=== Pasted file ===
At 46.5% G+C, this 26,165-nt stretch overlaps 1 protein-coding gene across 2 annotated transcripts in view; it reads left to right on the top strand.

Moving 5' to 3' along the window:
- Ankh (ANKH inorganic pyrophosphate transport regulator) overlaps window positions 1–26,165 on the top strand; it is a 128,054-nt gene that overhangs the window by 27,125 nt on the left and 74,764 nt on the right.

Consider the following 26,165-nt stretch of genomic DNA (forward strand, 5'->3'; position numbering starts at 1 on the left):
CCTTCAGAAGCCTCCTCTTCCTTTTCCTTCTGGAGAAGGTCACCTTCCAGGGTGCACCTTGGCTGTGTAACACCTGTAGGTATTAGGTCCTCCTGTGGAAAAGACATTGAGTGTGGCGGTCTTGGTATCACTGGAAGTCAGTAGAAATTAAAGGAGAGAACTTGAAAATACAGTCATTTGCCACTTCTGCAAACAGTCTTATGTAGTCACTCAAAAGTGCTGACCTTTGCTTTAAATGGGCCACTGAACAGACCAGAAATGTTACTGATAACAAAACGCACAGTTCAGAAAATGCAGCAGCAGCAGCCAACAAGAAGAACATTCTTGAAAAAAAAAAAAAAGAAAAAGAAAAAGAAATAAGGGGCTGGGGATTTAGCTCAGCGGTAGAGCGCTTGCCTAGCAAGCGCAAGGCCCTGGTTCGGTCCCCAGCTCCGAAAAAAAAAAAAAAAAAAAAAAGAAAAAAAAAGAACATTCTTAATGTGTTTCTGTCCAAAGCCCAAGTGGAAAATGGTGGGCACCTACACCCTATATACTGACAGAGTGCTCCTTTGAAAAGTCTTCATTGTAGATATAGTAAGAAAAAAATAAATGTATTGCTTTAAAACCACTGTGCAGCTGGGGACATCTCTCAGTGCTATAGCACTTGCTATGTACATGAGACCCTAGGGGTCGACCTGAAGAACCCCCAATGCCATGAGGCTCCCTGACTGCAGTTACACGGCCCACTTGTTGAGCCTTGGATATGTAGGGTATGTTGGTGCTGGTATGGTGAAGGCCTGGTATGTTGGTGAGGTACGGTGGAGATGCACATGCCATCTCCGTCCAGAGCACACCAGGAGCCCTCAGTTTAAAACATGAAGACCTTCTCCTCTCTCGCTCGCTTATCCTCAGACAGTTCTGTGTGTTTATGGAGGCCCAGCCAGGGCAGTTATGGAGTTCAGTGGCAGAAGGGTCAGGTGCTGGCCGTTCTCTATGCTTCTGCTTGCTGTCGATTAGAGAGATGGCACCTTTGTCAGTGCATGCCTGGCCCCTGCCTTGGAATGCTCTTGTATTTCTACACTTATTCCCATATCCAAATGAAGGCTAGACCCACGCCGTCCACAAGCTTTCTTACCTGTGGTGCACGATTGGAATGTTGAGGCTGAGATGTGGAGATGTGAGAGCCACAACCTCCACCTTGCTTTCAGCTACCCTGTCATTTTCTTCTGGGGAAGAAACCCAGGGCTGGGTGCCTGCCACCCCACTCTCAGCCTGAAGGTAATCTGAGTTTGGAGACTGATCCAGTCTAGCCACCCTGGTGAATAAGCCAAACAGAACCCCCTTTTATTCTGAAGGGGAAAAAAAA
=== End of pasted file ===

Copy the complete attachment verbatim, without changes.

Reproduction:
At 46.5% G+C, this 26,165-nt stretch overlaps 1 protein-coding gene across 2 annotated transcripts in view; it reads left to right on the top strand.

Moving 5' to 3' along the window:
- Ankh (ANKH inorganic pyrophosphate transport regulator) overlaps window positions 1–26,165 on the top strand; it is a 128,054-nt gene that overhangs the window by 27,125 nt on the left and 74,764 nt on the right.

Consider the following 26,165-nt stretch of genomic DNA (forward strand, 5'->3'; position numbering starts at 1 on the left):
CCTTCAGAAGCCTCCTCTTCCTTTTCCTTCTGGAGAAGGTCACCTTCCAGGGTGCACCTTGGCTGTGTAACACCTGTAGGTATTAGGTCCTCCTGTGGAAAAGACATTGAGTGTGGCGGTCTTGGTATCACTGGAAGTCAGTAGAAATTAAAGGAGAGAACTTGAAAATACAGTCATTTGCCACTTCTGCAAACAGTCTTATGTAGTCACTCAAAAGTGCTGACCTTTGCTTTAAATGGGCCACTGAACAGACCAGAAATGTTACTGATAACAAAACGCACAGTTCAGAAAATGCAGCAGCAGCAGCCAACAAGAAGAACATTCTTGAAAAAAAAAAAAAAGAAAAAGAAAAAGAAATAAGGGGCTGGGGATTTAGCTCAGCGGTAGAGCGCTTGCCTAGCAAGCGCAAGGCCCTGGTTCGGTCCCCAGCTCCGAAAAAAAAAAAAAAAAAAAAAAGAAAAAAAAAGAACATTCTTAATGTGTTTCTGTCCAAAGCCCAAGTGGAAAATGGTGGGCACCTACACCCTATATACTGACAGAGTGCTCCTTTGAAAAGTCTTCATTGTAGATATAGTAAGAAAAAAATAAATGTATTGCTTTAAAACCACTGTGCAGCTGGGGACATCTCTCAGTGCTATAGCACTTGCTATGTACATGAGACCCTAGGGGTCGACCTGAAGAACCCCCAATGCCATGAGGCTCCCTGACTGCAGTTACACGGCCCACTTGTTGAGCCTTGGATATGTAGGGTATGTTGGTGCTGGTATGGTGAAGGCCTGGTATGTTGGTGAGGTACGGTGGAGATGCACATGCCATCTCCGTCCAGAGCACACCAGGAGCCCTCAGTTTAAAACATGAAGACCTTCTCCTCTCTCGCTCGCTTATCCTCAGACAGTTCTGTGTGTTTATGGAGGCCCAGCCAGGGCAGTTATGGAGTTCAGTGGCAGAAGGGTCAGGTGCTGGCCGTTCTCTATGCTTCTGCTTGCTGTCGATTAGAGAGATGGCACCTTTGTCAGTGCATGCCTGGCCCCTGCCTTGGAATGCTCTTGTATTTCTACACTTATTCCCATATCCAAATGAAGGCTAGACCCACGCCGTCCACAAGCTTTCTTACCTGTGGTGCACGATTGGAATGTTGAGGCTGAGATGTGGAGATGTGAGAGCCACAACCTCCACCTTGCTTTCAGCTACCCTGTCATTTTCTTCTGGGGAAGAAACCCAGGGCTGGGTGCCTGCCACCCCACTCTCAGCCTGAAGGTAATCTGAGTTTGGAGACTGATCCAGTCTAGCCACCCTGGTGAATAAGCCAAACAGAACCCCCTTTTATTCTGAAGGGGAAAAAAAA